Pasta Makers Buying Guide

Pasta fans should always be equipped with a good pasta maker ! Though they can be tricky to figure out at first, once you get the hang of the process, tons of fresh, delicious pasta will be right at your fingertips. Think you can only get spaghetti out of pasta makers? Not so. Most machines have attachments that allow you to make all sorts of pasta shapes!

Types of Pasta Makers

There are two main types of pasta makers. Hand-cranked  and electric  pasta makers both have their pros and cons. Check out the chart below to evaluate your options and see which type of pasta maker is best for you and your needs.

Manual vs. Automatic

Hand-Cranked Pasta Makers

  • Though you have to spend extra time making the dough beforehand, these are super easy to clean.
  • These are far more durable and reliable than electric pasta makers.
  • Turn the crank and push the dough through the rollers.
  • These don't require an outlet, so they can be used anywhere, even on family picnics.
  • These take more man-power than electric pasta makers, which automatically do all the mixing.
  • Usually less expensive than electric pasta makers.
  • Most only make flat pastas.

Electric Pasta Makers

  • Though making pasta is much quicker on these machines, they are extremely difficult to clean.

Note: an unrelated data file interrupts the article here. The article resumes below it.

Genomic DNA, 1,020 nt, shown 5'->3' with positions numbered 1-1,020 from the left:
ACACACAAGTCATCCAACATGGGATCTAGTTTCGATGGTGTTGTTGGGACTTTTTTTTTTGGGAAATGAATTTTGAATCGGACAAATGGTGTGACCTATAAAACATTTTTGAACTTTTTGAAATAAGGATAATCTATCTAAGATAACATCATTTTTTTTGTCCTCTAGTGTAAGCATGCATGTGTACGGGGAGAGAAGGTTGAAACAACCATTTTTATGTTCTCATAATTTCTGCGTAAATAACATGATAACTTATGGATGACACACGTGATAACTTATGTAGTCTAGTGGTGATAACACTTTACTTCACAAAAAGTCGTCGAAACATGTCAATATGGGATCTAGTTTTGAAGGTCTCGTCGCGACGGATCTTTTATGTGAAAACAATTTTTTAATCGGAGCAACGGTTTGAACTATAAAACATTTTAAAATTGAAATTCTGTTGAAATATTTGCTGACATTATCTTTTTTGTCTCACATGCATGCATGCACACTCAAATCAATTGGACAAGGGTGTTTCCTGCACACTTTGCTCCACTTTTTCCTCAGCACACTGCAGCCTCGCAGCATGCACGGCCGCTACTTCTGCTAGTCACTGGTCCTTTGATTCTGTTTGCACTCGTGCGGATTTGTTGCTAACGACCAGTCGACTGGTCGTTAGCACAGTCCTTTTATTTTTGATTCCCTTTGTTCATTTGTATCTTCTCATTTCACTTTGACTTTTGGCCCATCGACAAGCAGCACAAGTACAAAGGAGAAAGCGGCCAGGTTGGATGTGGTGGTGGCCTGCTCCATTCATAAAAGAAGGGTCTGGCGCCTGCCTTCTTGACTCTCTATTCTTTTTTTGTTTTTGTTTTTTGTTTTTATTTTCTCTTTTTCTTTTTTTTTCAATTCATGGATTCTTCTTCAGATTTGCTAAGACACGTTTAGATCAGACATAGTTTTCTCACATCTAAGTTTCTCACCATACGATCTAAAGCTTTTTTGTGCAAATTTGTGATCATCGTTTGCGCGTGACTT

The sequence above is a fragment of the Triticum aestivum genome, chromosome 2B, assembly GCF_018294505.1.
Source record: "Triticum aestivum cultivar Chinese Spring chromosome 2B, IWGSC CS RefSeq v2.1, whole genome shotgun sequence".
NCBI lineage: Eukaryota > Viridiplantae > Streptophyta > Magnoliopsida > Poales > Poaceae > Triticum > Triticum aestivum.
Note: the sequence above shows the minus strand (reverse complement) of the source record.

• Always buy a metal model. Plastic ones break very, very easily and aren't worth the price.
  • These aren't the most durable. The motor will die over time. 
  • These make flat pastas and cylindrical shapes.
  • A little more difficult and less intuitive to use, but super simple once you get the hang of it.


  • Always follow (and read!) the directions that come with your pasta maker. Often, these machines aren't as intuitive as they seem.
  • Remember, details matter. A careful and skilled hand will make much better pasta using a machine than a clumpsy and lazy hand using the very same machine.
  • Let the dough rest -- many reviewers say at least 20 minutes or half an hour -- before putting it through the machine. This will help the consistency of the pasta.
  • Consider whether or not you need a lot of attachments. Do you want to make every different kind of pasta shape out there, or are you satisfied with just making flat pasta?
  • Check to see if attachments that don't come with the machine can be purchased separately.
  • Some pasta extruders can also be used for making homemade sausage; likewise, some sausage makers can also be used to make pasta. Check for the proper attachments for your machine.
    • The Ronco PAS17  is a pasta and sausage maker. Clean it thoroughly!
  • Many juicers can also serve as pasta extruders. If you have a juicer already, you may just need to buy a special attachment to convert it into a pasta maker.
    • The GreenStar  line of juicers come with two or three (depending on the model) pasta dies and can extrude homemade pasta.
  • Remember, attachments are not all fun and games. You'll have to clean all those gadgets. Opt for dishwasher safe attachments whenever possible.
  • Always look for products with a warranty. Just in case something happens, you don't want your money going to waste.
  • If you want durability, always buy metal machines and go with manual over electric models.

Major Manufacturers

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International Resources

For this resource in your home country, please see:
NL: Pastamachines Shopgids

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